Politics & Media
Dec 10, 2019, 06:27AM

When LGBTQ Protections Don’t Protect

Seeking compromises between the status quo and LGBTQ liberation hardly helps at all.

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Last Friday, Rep. Chris Stewart introduced the Fairness For All Act which seeks a compromise between LGBTQ rights and religious liberty. According to Vox, the bill will protect LGBTQ people from housing and employment discrimination, but “there would be exceptions for medical providers with religious objections to providing transition-related health care to trans people, and some gender-specific spaces like bathrooms could bar trans people from access.” The bill will also give religious organizations the freedom to discriminate against LGBTQ people in adoption, foster care, and education.

Civil rights organizations such as the Human Rights Campaign, GLAAD, and the NAACP among others released a joint statement condemning the bill shortly after it was introduced. “This legislation is deeply dangerous for many reasons,” the statement reads, “mainly because it would erode protections that already exist for people based on race, sex and religion, rolling back protections that have been on the books for decades…. Our nation’s existing civil rights framework already strikes the right balance when it comes to the government’s interest in protecting religious freedom and advancing nondiscrimination, and it is wrong to put into law a different system of protections for LGBTQ people and their families.”

The controversy over the Fairness For All Act is similar to India’s trans rights bill. The Transgender Persons (Protection of Rights) Bill, passed by the Indian Parliament on Nov. 26, prohibits anti-trans discrimination in education, employment, and healthcare, among other areas. However, the bill also requires trans people in India to register with the government in order to be fully recognized. Not only that, but a trans person won’t be legally recognized as their true gender unless they can prove they’ve surgically transitions, which can be very expensive. “This is in contradiction of the right to self-determination mandated by the court,” 23-year-old trans man Vihaan Vee told the Washington Post. “This is almost like forcing our bodies into surgery.”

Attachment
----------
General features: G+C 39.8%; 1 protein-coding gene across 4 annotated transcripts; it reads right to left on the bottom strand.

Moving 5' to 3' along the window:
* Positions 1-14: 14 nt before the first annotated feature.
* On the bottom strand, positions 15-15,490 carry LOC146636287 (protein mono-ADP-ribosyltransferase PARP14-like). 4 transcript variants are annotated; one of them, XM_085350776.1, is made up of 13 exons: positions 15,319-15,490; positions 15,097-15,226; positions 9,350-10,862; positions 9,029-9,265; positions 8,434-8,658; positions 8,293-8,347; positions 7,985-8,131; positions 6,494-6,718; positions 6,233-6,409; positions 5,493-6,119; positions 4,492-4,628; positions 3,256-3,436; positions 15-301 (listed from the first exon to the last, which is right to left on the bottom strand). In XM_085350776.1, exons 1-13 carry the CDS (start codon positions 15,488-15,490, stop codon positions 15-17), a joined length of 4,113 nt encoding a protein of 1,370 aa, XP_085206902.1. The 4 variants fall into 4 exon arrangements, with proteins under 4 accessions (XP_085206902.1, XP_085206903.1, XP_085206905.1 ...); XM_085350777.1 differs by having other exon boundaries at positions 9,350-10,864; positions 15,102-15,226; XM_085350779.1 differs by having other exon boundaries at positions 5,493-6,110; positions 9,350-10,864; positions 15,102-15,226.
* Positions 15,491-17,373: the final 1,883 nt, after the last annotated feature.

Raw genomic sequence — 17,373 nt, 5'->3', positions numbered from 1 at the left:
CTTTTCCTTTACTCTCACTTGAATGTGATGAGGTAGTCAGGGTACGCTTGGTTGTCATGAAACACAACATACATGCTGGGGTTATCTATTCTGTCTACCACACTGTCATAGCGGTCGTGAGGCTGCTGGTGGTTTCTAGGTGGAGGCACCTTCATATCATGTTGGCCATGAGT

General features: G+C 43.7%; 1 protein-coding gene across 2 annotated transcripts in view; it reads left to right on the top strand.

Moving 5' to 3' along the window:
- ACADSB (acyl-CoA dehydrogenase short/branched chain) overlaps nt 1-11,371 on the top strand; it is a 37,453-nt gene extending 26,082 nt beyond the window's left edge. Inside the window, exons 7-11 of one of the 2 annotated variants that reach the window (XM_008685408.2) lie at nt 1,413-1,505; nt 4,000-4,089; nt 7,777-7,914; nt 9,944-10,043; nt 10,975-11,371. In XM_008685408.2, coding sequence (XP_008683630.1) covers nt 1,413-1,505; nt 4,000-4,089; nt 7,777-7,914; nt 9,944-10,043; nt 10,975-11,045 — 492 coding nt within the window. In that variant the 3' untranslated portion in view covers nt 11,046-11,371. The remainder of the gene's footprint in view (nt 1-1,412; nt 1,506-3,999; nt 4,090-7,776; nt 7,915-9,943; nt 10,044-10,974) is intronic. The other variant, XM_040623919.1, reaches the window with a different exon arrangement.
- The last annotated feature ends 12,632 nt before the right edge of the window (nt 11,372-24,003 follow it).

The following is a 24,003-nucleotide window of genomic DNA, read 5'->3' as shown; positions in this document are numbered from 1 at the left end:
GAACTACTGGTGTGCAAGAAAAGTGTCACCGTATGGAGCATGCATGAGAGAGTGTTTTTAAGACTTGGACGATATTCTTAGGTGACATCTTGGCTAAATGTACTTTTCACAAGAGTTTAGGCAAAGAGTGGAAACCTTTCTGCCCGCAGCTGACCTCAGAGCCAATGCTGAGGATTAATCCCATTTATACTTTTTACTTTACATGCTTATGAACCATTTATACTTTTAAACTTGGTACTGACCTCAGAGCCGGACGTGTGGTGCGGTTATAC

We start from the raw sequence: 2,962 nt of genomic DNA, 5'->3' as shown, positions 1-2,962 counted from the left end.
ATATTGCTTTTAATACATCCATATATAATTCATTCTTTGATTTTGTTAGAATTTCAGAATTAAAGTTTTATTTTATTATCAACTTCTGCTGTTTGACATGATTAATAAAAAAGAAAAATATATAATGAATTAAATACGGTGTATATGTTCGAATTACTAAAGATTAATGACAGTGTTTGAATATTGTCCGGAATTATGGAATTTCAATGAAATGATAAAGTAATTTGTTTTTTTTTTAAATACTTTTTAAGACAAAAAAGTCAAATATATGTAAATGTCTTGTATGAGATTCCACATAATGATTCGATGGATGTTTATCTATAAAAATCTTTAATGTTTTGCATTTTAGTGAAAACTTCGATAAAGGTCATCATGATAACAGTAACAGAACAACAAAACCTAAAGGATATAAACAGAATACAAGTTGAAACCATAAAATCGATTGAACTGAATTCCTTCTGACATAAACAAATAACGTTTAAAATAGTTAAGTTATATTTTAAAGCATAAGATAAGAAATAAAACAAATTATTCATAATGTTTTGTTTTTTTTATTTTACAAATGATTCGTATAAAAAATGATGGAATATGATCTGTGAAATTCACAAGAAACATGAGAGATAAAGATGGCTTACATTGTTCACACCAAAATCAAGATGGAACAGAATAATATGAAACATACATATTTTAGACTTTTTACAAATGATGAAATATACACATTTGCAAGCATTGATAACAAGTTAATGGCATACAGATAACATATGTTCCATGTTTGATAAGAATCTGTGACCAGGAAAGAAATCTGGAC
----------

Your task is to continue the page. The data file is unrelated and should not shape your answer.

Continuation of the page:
Here in Talbot County, MD, the local LGBTQ community is fighting against the Board of Education’s nondiscrimination policy for not being inclusive enough. On October 16, several members of PFLAG Mid-Shore attended a Talbot County Public School Board meeting to voice their concerns about the BOE’s plans to readopt an old student nondiscrimination policy which would eliminate the terms “sexual orientation” and “gender identity” and list “sex and gender” instead. By not explicitly listing sexual orientation and gender identity, the nondiscrimination policy can create loopholes where anti-gay bullying and denying trans students access to facilities that match their gender identities are allowed. The Board seemed interested in the concerns, but voted on readopting the old policy without the inclusive language anyway.

The Talbot County Public School BOE recently faced a lawsuit when St. Michaels High School trans student Max Brennan sued the Board for his right to use the boys’ facilities. The lawsuit ended last year with a settlement that granted Brennan his wishes, but it was just for his situation. Nothing about Brennan’s case prevents Talbot County public schools from barring other trans students from using the facilities of their choice, and the non-inclusive language in the old student nondiscrimination policy doesn’t help.

Seeking compromises between the status quo and LGBTQ liberation hardly helps at all. Policymakers must listen to LGBTQ people’s needs and concerns. Without doing so, systemic homophobia and transphobia will continue in a never-ending cycle of lip-service and half promises that only serve to make authorities feel better about themselves.


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